The council itself proved to be a "radicalizing" experience, during which men who had never met before, and who in some cases had probably given little thought to the questions now set before them, began quickly to change their minds on major issues. (For example, Archbishop -- later Cardinal -- John F. Dearden of Detroit, who was considered quite rigid before the council, returned home as an uncritical advocate of every kind of change.) When the council was over, some of those present -- both periti and bishops -- were prepared to go beyond what the council had in fact intended or authorized, using the conciliar texts as justification when possible, ignoring them when not (as recounted, for example, by Archbishop Annibale Bugnini, who was in charge of liturgical reform after the council, in his book The Reform of the Liturgy). Aware that the council didn't support their agenda, they quickly got into the habit of speaking of the "spirit" of the council, which was said to transcend its actual statements and even in some cases to contradict them. - Source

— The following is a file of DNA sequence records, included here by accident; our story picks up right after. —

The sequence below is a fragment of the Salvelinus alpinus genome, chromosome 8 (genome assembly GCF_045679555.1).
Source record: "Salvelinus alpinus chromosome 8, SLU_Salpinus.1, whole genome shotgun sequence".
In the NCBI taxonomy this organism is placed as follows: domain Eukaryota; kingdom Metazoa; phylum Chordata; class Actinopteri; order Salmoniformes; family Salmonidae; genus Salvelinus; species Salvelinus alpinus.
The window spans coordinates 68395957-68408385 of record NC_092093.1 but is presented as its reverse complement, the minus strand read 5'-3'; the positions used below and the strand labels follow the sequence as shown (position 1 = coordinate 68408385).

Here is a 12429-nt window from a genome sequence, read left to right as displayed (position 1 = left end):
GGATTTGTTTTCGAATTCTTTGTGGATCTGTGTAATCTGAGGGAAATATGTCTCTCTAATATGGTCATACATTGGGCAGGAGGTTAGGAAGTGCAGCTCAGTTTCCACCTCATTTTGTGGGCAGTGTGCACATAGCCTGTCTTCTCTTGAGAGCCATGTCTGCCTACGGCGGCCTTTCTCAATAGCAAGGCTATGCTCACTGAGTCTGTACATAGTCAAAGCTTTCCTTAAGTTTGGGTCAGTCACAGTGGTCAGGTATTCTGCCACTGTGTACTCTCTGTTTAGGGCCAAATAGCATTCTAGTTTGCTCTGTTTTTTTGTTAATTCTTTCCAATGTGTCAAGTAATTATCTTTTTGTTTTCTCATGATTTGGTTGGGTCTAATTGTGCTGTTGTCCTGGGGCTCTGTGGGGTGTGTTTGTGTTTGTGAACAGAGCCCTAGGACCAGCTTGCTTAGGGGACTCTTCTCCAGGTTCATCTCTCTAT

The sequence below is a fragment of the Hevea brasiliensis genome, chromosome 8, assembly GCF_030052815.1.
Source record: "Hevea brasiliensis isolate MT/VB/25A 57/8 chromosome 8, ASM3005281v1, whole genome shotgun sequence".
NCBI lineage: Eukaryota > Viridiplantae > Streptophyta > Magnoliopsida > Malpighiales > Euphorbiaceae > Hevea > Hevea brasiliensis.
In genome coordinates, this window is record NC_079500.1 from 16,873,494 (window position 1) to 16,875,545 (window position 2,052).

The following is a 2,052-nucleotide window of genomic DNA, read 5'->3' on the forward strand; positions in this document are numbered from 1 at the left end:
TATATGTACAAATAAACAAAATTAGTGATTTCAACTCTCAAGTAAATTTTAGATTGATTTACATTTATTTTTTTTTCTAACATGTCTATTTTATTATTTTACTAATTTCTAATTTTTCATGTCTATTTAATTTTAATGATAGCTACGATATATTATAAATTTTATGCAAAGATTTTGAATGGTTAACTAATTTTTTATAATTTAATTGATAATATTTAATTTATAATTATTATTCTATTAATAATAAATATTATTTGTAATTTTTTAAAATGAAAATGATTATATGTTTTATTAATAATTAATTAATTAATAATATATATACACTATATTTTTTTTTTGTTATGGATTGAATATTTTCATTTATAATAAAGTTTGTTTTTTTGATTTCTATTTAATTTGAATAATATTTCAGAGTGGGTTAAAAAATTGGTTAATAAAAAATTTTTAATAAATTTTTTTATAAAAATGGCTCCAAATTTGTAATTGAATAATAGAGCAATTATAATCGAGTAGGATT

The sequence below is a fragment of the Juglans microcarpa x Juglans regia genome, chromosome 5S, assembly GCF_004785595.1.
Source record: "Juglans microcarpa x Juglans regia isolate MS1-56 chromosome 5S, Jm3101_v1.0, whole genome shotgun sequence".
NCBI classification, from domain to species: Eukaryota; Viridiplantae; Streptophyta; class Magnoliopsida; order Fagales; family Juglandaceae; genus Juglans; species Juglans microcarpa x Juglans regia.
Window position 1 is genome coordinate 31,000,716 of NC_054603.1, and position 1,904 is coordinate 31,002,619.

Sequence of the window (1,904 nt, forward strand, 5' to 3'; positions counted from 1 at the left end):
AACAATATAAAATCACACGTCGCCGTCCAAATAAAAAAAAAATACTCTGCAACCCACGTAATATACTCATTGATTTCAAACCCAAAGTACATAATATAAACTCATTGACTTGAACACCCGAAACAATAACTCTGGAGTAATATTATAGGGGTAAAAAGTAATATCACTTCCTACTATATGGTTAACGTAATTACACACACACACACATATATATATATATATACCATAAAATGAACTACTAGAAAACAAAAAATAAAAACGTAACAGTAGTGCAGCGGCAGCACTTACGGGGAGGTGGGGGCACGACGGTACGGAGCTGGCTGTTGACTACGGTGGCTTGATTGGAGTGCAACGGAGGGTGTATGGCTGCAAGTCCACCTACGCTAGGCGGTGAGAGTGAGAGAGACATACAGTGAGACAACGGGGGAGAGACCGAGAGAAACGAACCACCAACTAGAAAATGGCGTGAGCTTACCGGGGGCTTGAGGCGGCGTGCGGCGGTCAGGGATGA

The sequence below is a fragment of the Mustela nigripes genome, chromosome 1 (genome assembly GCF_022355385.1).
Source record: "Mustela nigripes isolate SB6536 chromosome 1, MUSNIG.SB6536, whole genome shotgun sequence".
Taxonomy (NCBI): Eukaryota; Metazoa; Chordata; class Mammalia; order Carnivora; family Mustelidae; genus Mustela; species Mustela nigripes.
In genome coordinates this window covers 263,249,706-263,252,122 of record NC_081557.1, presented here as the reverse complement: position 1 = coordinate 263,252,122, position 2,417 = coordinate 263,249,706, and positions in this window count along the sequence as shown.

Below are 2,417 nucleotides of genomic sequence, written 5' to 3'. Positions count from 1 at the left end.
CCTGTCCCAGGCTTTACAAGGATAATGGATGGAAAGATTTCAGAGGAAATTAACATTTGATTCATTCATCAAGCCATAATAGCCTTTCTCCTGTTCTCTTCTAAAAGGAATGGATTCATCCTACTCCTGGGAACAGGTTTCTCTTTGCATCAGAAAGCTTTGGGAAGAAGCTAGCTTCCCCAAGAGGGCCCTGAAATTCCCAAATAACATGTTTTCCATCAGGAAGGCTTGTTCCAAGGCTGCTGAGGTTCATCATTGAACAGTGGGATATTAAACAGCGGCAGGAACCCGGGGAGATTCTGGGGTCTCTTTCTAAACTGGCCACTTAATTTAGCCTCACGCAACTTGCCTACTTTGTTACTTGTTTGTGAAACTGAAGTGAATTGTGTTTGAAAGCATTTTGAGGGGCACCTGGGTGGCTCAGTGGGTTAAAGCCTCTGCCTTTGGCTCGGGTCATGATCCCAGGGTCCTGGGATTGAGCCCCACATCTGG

When the computer is fixed, I will write about Dearden and his bishops - as Weakland phrases it. Some days I think I could easily become a Trad.